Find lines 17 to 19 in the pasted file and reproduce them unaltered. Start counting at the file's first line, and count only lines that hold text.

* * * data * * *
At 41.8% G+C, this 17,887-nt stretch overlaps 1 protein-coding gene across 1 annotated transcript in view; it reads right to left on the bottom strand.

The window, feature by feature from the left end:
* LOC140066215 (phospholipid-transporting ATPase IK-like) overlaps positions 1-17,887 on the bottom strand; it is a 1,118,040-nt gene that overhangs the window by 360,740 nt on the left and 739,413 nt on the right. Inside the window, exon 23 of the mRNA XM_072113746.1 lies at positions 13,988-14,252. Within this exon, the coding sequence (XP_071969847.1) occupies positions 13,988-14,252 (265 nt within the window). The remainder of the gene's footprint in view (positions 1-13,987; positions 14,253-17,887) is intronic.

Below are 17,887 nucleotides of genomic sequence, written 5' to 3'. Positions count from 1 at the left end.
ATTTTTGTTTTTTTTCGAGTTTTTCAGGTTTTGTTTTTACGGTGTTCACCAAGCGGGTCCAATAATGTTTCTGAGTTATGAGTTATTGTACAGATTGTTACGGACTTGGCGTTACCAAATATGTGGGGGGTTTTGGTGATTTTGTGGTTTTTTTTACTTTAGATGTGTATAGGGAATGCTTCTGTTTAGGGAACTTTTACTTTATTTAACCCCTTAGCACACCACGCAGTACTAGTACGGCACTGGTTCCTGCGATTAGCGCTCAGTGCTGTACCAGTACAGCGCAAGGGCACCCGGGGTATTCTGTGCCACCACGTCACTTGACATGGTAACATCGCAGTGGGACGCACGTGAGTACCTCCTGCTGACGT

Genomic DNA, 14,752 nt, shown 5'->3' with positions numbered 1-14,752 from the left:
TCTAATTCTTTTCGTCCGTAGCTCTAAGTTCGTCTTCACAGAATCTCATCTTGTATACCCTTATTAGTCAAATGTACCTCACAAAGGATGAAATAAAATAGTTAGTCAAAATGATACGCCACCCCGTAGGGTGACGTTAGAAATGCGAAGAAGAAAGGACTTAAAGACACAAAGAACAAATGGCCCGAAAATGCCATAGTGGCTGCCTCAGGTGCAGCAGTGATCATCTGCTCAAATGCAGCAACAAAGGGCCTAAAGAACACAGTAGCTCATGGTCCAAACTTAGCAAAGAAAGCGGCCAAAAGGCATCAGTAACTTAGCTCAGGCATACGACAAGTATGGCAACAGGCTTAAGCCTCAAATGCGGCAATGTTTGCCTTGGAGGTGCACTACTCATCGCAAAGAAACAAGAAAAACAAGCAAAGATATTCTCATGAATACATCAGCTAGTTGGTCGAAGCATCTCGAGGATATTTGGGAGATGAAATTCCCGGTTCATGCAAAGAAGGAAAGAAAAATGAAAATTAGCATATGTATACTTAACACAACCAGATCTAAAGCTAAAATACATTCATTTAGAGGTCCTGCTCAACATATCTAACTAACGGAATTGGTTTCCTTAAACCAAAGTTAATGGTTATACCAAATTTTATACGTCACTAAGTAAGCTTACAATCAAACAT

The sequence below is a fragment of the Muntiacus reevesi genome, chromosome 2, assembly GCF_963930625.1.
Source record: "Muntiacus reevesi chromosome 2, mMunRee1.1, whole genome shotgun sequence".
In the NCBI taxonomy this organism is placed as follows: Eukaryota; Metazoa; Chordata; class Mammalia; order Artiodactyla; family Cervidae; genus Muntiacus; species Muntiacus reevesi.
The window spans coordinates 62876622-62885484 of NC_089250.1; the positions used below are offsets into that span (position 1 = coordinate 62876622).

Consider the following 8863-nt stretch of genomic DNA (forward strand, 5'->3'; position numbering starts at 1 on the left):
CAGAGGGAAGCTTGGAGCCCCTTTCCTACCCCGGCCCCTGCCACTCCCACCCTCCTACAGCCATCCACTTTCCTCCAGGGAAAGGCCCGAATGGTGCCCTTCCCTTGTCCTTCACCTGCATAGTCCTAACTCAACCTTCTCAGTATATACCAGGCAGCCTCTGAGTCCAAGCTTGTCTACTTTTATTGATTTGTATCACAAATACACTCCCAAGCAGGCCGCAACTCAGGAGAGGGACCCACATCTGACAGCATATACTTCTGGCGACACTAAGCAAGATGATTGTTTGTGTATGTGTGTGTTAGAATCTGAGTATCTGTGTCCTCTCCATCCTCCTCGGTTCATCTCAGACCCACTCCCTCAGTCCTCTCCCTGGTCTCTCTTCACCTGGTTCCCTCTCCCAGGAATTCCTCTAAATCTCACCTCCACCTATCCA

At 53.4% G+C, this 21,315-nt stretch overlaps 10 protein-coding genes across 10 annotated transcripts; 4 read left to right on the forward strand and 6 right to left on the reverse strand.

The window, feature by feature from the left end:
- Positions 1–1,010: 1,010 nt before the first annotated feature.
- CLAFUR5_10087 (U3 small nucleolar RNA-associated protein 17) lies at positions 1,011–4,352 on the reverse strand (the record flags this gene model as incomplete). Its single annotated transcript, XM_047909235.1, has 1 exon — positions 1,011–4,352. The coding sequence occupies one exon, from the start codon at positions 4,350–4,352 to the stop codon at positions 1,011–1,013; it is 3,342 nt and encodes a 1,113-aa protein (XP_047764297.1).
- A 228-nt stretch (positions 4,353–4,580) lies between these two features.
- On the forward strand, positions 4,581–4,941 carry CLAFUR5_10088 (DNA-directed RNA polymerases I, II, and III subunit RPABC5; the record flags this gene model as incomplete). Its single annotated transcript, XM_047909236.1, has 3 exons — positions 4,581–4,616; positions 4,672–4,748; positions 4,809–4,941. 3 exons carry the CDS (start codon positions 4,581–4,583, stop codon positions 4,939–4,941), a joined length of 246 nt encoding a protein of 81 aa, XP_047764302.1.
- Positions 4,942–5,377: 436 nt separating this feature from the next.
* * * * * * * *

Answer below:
- CLAFUR5_10087 (U3 small nucleolar RNA-associated protein 17) lies at positions 1,011–4,352 on the reverse strand (the record flags this gene model as incomplete). Its single annotated transcript, XM_047909235.1, has 1 exon — positions 1,011–4,352. The coding sequence occupies one exon, from the start codon at positions 4,350–4,352 to the stop codon at positions 1,011–1,013; it is 3,342 nt and encodes a 1,113-aa protein (XP_047764297.1).
- A 228-nt stretch (positions 4,353–4,580) lies between these two features.
- On the forward strand, positions 4,581–4,941 carry CLAFUR5_10088 (DNA-directed RNA polymerases I, II, and III subunit RPABC5; the record flags this gene model as incomplete). Its single annotated transcript, XM_047909236.1, has 3 exons — positions 4,581–4,616; positions 4,672–4,748; positions 4,809–4,941. 3 exons carry the CDS (start codon positions 4,581–4,583, stop codon positions 4,939–4,941), a joined length of 246 nt encoding a protein of 81 aa, XP_047764302.1.